Wednesday, August 31, 2005

A brief homage to New Orleans

Having once lived close to the Mississippi coast for seven years and, during that time, looked for the least little excuse to go down to New Orleans for a day, my heart has been too full to convey adequately to friends here or readers here just what I have been feeling these past few days. It seems silly, but all I could think of to do yesterday was buy a six-pack of Abita beer, made in Abita Springs, Louisiana, just north of Lake Pontchartrain. Good beer, in case you're curious.

But today on NPR's All Things Considered, Andrei Codrescu, in about 3 minutes' time, gave as concise and eloquent a social and cultural history of New Orleans--and, thus, why that city should matter to all of us in this country--as anyone could want. If you've never been there, listen. If you have been there, listen anyway and be reminded of what makes that city quite unlike any other in this country.

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1 comment:

Shelton said...

I was listening to NPR when she spoke. Eloquent is the correct word.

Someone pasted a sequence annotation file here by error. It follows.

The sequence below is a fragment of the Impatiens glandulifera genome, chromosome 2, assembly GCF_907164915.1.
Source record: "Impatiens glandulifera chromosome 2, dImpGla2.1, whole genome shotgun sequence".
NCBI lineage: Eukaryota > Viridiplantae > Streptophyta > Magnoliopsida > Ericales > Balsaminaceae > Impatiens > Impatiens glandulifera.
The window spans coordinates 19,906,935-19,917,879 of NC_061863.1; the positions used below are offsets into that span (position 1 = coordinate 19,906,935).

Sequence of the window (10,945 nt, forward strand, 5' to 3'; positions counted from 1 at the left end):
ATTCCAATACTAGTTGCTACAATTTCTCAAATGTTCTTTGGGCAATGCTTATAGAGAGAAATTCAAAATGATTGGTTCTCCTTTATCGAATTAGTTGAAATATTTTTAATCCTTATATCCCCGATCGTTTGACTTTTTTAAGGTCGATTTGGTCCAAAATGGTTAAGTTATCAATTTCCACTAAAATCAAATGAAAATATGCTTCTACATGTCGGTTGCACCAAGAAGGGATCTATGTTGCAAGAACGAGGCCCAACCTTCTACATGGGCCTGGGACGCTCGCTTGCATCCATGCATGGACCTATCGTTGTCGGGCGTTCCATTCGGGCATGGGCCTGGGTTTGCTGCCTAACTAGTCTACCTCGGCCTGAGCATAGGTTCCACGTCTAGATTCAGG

I've been a little upset hearing about people, standing next to their families, comlain about all they have lost. I think to myself that they have everything they need right next to them. But another woman who was on NPR today set me straight. She was talking about how sorry she felt for her husband who had lost his journals. She mentioned his disipline; an entry for every single day for the last 30 years. He lost a record of the important moments of his entire life.

I think now, when I here the people say they lost thier 'home' it is just the word they use to describe all of those personal things, like the journals, that insurance can't replace.

I still get upset to hear everybody complaining about gas prices though. At least you have a home to go home to.

BTW. This is my first visit to your blog. Nice work.